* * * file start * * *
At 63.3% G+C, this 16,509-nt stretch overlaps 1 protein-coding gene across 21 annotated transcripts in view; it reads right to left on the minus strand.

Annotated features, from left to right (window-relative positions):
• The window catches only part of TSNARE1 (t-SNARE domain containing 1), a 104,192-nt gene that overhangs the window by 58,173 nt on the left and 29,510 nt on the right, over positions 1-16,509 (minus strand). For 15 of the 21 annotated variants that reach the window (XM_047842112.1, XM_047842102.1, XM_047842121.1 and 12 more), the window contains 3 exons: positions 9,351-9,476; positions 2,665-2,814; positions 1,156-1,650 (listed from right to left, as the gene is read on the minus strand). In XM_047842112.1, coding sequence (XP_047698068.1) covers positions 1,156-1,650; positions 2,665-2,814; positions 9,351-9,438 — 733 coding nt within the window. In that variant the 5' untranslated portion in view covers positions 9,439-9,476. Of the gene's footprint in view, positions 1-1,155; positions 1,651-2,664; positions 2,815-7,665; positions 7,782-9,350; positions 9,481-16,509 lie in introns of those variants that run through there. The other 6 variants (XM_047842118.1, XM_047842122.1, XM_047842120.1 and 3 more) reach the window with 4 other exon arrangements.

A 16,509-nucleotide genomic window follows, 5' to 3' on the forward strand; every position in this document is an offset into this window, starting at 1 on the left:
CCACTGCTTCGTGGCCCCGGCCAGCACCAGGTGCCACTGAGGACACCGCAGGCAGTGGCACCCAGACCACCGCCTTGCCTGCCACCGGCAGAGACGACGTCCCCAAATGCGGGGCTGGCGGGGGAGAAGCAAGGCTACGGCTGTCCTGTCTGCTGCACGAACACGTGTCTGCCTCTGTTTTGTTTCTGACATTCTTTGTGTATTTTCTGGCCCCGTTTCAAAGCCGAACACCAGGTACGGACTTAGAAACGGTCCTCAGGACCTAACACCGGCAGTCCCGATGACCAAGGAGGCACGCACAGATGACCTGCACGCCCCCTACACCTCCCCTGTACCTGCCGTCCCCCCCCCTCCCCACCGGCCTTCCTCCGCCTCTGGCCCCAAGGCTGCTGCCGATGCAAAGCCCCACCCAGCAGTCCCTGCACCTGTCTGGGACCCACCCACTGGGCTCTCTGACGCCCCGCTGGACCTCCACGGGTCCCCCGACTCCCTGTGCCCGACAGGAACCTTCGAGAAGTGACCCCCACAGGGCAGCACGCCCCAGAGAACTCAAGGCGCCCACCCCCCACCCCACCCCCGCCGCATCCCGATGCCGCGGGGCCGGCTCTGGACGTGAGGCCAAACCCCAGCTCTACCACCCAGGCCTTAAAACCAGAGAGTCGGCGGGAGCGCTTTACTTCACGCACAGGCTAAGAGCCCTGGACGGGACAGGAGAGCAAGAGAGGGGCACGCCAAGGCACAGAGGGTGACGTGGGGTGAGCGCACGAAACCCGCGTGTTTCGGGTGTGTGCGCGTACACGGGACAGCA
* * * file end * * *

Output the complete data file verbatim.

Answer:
At 63.3% G+C, this 16,509-nt stretch overlaps 1 protein-coding gene across 21 annotated transcripts in view; it reads right to left on the minus strand.

Annotated features, from left to right (window-relative positions):
• The window catches only part of TSNARE1 (t-SNARE domain containing 1), a 104,192-nt gene that overhangs the window by 58,173 nt on the left and 29,510 nt on the right, over positions 1-16,509 (minus strand). For 15 of the 21 annotated variants that reach the window (XM_047842112.1, XM_047842102.1, XM_047842121.1 and 12 more), the window contains 3 exons: positions 9,351-9,476; positions 2,665-2,814; positions 1,156-1,650 (listed from right to left, as the gene is read on the minus strand). In XM_047842112.1, coding sequence (XP_047698068.1) covers positions 1,156-1,650; positions 2,665-2,814; positions 9,351-9,438 — 733 coding nt within the window. In that variant the 5' untranslated portion in view covers positions 9,439-9,476. Of the gene's footprint in view, positions 1-1,155; positions 1,651-2,664; positions 2,815-7,665; positions 7,782-9,350; positions 9,481-16,509 lie in introns of those variants that run through there. The other 6 variants (XM_047842118.1, XM_047842122.1, XM_047842120.1 and 3 more) reach the window with 4 other exon arrangements.

A 16,509-nucleotide genomic window follows, 5' to 3' on the forward strand; every position in this document is an offset into this window, starting at 1 on the left:
CCACTGCTTCGTGGCCCCGGCCAGCACCAGGTGCCACTGAGGACACCGCAGGCAGTGGCACCCAGACCACCGCCTTGCCTGCCACCGGCAGAGACGACGTCCCCAAATGCGGGGCTGGCGGGGGAGAAGCAAGGCTACGGCTGTCCTGTCTGCTGCACGAACACGTGTCTGCCTCTGTTTTGTTTCTGACATTCTTTGTGTATTTTCTGGCCCCGTTTCAAAGCCGAACACCAGGTACGGACTTAGAAACGGTCCTCAGGACCTAACACCGGCAGTCCCGATGACCAAGGAGGCACGCACAGATGACCTGCACGCCCCCTACACCTCCCCTGTACCTGCCGTCCCCCCCCCTCCCCACCGGCCTTCCTCCGCCTCTGGCCCCAAGGCTGCTGCCGATGCAAAGCCCCACCCAGCAGTCCCTGCACCTGTCTGGGACCCACCCACTGGGCTCTCTGACGCCCCGCTGGACCTCCACGGGTCCCCCGACTCCCTGTGCCCGACAGGAACCTTCGAGAAGTGACCCCCACAGGGCAGCACGCCCCAGAGAACTCAAGGCGCCCACCCCCCACCCCACCCCCGCCGCATCCCGATGCCGCGGGGCCGGCTCTGGACGTGAGGCCAAACCCCAGCTCTACCACCCAGGCCTTAAAACCAGAGAGTCGGCGGGAGCGCTTTACTTCACGCACAGGCTAAGAGCCCTGGACGGGACAGGAGAGCAAGAGAGGGGCACGCCAAGGCACAGAGGGTGACGTGGGGTGAGCGCACGAAACCCGCGTGTTTCGGGTGTGTGCGCGTACACGGGACAGCA